T1076: RDP Hijacking for Lateral Movement with tscon

This lab explores a technique that allows a SYSTEM account to move laterally through the network using RDP without the need for credentials.


It is possible by design to switch from one user's desktop session to another through the Task Manager (one of the ways).

Below shows that there are two users on the system and currently the administrator session is in active:

Let's switch to the spotless session - this requires knowing the user's password, which for this exercise is known, so lets enter it:

We are now reconnected to the spotless session:

Now this is where it gets interesting. It is possible to reconnect to a users session without knowing their password if you have SYSTEM level privileges on the system. Let's elevate to SYSTEM using psexec (privilege escalation exploits, service creation or any other technique will also do):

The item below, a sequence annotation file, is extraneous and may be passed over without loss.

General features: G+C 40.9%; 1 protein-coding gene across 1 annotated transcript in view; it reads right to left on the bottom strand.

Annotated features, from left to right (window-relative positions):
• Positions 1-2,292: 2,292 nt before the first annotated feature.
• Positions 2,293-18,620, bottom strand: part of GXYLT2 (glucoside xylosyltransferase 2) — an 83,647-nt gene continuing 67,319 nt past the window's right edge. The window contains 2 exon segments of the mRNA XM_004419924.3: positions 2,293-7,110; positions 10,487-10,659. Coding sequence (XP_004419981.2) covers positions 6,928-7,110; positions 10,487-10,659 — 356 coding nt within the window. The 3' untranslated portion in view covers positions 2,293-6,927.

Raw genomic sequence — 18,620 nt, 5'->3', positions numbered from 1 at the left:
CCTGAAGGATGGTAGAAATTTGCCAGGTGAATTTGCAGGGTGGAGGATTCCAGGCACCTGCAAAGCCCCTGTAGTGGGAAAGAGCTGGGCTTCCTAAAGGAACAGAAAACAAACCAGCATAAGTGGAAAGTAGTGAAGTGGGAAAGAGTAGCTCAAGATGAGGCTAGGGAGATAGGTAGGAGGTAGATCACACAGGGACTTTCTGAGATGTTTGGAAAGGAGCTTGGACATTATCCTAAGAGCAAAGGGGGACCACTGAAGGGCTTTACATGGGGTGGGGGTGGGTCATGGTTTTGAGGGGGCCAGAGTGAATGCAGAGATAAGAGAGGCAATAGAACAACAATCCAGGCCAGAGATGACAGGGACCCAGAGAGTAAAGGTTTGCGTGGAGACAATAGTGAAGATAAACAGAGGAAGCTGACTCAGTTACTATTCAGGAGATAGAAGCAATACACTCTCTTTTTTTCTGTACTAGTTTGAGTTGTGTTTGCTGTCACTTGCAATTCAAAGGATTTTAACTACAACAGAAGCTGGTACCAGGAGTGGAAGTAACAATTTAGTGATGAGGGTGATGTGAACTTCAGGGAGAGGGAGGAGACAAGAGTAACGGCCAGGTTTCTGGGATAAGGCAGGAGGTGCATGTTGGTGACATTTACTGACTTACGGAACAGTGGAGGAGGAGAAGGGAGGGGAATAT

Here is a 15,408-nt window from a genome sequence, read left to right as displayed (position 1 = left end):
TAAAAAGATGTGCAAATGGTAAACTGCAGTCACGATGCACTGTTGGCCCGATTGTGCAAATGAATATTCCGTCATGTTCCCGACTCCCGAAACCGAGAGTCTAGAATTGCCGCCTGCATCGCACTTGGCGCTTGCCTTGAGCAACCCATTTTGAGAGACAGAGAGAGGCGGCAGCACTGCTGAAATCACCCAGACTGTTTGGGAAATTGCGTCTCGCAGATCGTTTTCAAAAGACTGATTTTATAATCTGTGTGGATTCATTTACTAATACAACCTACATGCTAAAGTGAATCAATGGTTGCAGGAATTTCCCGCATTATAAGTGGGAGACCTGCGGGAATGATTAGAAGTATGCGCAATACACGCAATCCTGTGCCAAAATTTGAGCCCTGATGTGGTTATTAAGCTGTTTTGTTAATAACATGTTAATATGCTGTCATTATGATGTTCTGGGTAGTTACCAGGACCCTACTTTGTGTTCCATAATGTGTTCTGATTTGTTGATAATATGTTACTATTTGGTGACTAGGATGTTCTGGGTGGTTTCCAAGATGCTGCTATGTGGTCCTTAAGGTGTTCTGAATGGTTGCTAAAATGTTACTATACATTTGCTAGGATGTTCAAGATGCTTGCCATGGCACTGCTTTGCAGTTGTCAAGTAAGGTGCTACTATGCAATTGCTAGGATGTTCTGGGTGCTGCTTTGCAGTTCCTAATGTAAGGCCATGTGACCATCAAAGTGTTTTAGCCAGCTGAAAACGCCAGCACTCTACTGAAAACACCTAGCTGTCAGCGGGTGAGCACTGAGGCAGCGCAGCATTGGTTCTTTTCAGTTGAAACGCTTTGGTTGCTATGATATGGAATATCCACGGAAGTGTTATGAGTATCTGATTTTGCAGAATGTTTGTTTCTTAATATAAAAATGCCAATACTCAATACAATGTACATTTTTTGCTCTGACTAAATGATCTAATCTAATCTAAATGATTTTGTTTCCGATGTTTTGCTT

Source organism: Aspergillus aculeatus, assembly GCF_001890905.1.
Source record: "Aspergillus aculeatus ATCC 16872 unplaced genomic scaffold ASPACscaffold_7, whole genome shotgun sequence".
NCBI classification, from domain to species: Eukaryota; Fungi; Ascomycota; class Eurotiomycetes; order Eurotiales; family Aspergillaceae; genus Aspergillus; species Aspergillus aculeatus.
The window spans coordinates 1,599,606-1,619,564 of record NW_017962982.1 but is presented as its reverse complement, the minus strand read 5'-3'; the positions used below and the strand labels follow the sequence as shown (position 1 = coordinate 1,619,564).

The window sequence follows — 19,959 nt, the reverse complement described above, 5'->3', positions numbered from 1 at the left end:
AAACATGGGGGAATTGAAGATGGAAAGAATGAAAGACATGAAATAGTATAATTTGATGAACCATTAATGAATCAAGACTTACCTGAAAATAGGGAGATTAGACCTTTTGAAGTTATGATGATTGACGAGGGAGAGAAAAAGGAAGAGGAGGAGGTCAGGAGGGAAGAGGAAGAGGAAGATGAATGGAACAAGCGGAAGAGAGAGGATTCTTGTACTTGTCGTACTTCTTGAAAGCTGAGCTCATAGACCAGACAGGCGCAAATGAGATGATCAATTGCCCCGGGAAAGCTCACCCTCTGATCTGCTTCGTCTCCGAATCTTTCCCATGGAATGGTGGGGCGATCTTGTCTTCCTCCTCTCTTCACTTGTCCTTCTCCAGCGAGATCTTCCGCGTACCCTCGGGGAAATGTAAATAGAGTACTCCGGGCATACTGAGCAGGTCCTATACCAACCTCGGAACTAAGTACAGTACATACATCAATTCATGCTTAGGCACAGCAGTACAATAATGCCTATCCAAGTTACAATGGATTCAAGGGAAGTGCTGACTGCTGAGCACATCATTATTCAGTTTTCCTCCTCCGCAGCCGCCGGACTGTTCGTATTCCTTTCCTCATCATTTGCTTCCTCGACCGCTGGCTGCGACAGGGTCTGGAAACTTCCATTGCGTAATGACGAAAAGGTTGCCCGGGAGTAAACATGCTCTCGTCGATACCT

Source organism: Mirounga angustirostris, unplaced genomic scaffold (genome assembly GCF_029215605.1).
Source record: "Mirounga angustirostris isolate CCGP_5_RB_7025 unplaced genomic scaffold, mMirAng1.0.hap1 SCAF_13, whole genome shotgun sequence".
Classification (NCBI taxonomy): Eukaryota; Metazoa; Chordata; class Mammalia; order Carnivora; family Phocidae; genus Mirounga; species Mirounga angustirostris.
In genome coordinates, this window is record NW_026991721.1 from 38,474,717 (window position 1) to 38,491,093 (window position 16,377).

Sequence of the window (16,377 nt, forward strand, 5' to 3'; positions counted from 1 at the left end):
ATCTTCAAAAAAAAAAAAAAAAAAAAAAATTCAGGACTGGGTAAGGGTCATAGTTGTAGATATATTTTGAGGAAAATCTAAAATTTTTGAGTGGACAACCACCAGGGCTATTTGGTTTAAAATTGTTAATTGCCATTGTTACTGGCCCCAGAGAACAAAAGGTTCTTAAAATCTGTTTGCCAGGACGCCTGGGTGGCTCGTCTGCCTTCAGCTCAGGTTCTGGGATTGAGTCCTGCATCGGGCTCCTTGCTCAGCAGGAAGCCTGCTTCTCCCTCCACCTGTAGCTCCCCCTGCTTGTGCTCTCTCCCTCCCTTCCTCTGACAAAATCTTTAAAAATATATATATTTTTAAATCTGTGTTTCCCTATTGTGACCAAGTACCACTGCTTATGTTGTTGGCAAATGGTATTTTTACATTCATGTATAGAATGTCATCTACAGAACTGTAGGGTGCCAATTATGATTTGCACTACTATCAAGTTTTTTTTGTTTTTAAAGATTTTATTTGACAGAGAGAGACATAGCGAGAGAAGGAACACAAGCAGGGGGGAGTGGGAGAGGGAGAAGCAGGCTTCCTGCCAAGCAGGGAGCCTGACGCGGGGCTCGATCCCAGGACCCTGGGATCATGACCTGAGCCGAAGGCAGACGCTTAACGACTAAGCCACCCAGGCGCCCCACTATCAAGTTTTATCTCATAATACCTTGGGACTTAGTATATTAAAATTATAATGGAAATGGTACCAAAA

psexec -s cmd

Enumerate available sessions on the host with query user:

Switch to the spotless session without getting requested for a password by using the native windows binary tscon.exethat enables users to connect to other desktop sessions by specifying which session ID (2 in this case for the spotless session) should be connected to which session (console in this case, where the active administator session originates from):

cmd /k tscon 2 /dest:console

Immediately after that, we are presented with the desktop session for spotless:


Looking at the logs, tscon.exe being executed as a SYSTEM user is something you may want to investigate further to make sure this is not a lateral movement attempt:

Also, note how event_data.LogonID and event_ids 4778 (logon) and 4779 (logoff) events can be used to figure out which desktop sessions got disconnected/reconnected:

Administrator session disconnected
Spotless session reconnected (hijacked)

Just reinforcing the above - note the usernames and logon session IDs: